Is Quantitative Arbitrage Right for You?

[Note: This post was an April Fool's joke!] The volatility we’ve experienced in the last five years has challenged every investor. Yes, diversification can help, but many of the leading minds in finance have been looking for ways to improve on the now discredited Modern Portfolio Theory. I recently met with a quantitative analyst who [...]

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by Dan Bortolotti
April 1st, 2012

Online only.

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[Note: This post was an April Fool's joke!]

The volatility we’ve experienced in the last five years has challenged every investor. Yes, diversification can help, but many of the leading minds in finance have been looking for ways to improve on the now discredited Modern Portfolio Theory. I recently met with a quantitative analyst who believes he’s made a breakthrough.

The analyst did not want me to reveal his identity, so I’ll call him Sheldon. His model is based on a concept he calls “quantitative arbitrage,” or QA. The basic idea is combining long and short positions in a portfolio to dampen market volatility. “You remember Newton’s laws of motion from high school physics,” Sheldon says. “The third law says that for every force applied, there is an equal and opposite force. QA is essentially the same idea, but with much more advanced equations.”

At first, I didn’t believe it either. After all, long and short positions should cancel each other out and produce a return of zero. Indeed, after expenses the returns should be negative. But Sheldon has compensated for that by using leverage. “I’ve designed an algorithm that determines the right balance between a leveraged long position and its inverse corollary,” he says. “Now instead of the two positions cancelling each other out, there is a positive return, regardless of whether the markets move up or down. It’s simple when you understand stochastic variables.”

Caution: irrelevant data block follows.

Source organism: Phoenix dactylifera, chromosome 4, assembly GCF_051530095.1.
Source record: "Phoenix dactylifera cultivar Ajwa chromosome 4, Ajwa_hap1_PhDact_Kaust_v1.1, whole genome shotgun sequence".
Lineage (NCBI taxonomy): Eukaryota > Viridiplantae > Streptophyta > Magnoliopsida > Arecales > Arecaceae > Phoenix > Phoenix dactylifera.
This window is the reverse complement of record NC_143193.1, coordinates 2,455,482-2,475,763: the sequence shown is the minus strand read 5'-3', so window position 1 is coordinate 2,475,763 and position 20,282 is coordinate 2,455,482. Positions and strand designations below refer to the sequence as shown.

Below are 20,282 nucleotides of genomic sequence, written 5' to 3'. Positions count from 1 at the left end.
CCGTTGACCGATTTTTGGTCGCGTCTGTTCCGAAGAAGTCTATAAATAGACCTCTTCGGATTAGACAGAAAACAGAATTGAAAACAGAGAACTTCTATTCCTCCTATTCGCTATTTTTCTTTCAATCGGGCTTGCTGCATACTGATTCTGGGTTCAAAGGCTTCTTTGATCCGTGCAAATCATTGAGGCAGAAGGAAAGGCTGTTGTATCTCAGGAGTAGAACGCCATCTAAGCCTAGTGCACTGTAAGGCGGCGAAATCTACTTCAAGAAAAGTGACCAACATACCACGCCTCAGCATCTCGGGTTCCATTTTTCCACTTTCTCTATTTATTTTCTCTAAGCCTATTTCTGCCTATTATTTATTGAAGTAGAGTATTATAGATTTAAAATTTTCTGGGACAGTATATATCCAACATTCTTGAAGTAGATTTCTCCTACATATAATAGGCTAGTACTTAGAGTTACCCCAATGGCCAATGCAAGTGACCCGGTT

I asked Sheldon if he could apply the QA algorithm to the Global Couch Potato, and here’s what he came up with:

Canadian equity
Horizons BetaPro S&P/TSX 60 Bull+ (HXU) 7.49%
Horizons BetaPro S&P/TSX 60 Inverse ETF (HIX) 12.51%
US equity
ProShares UltraPro S&P 500 (UPRO) 5.12%
Horizons BetaPro S&P 500® Inverse ETF (HIU) 14.88%
International equity
iPath Long Enhanced MSCI EAFE (MFLA) 7.49%
ProShares Short MSCI EAFE (EFZ) 12.51%
Canadian fixed income
iShares DEX Universe Bond Index Fund (XBB) 21.08%
Claymore Inverse 10 Yr Gov’t Bond ETF (CIB) 18.92%

The Canadian and international equity components use double-leveraged ETFs, and Sheldon found the sweet spot to be a 7.49% leveraged long position, paired with a 12.51% inverse position, for a total of 20%. The US holdings use a triple-leveraged ETF, which therefore requires only a 5.12% allocation offset by a 14.88% inverse holding, also adding up to 20%.

To construct the 40% fixed income side, things got more challenging. With no leveraged bond fund available, Sheldon had to balance the iShares DEX Universe Bond Index Fund (XBB) with the Claymore Inverse 10 Yr Government Bond ETF (CIB). In this case, the incremental alpha comes from the fact that XBB’s holdings have an average maturity of 9.5 years, whereas CIB is pegged to the 10-year bond. “It’s not perfect,” he said, “but you have to make do with what you have available. I’m like the MacGyver of portfolio construction.”

The results

When Sheldon compared the backtested performance of the QA portfolio with the regular Global Couch Potato over the last five years, and the results were remarkable. The QA portfolio (red line) produced a total return of 146.63%, or 19.79% annualized, with minimal volatility. The Global Couch Potato, meanwhile, was slightly negative over this period:

A note of caution

As exciting as these results appear, I caution investors to consider the following before deciding whether the QA strategy is right for you:

  • This is a sophisticated strategy that requires a profound inability to understand mathematics. Make sure you have a sufficient level of innumeracy before you try it.
  • Like all arbitrate strategies, this opportunity may disappear if too many investors use it. If you decide to adopt the QA strategy, don’t tell anyone else.
  • No investing strategy comes without risk of catastrophic loss. You should only use this strategy with money that you will never need—preferably other people’s money.
  • Leveraged and inverse ETFs pay no yield, so the strategy may not be appropriate for dividend investors.
  • Start and end dates can have a dramatic effect on performance. This strategy is only effective on April 1.

2 comments on “Is Quantitative Arbitrage Right for You?

  1. April Fools, right?

    Reply

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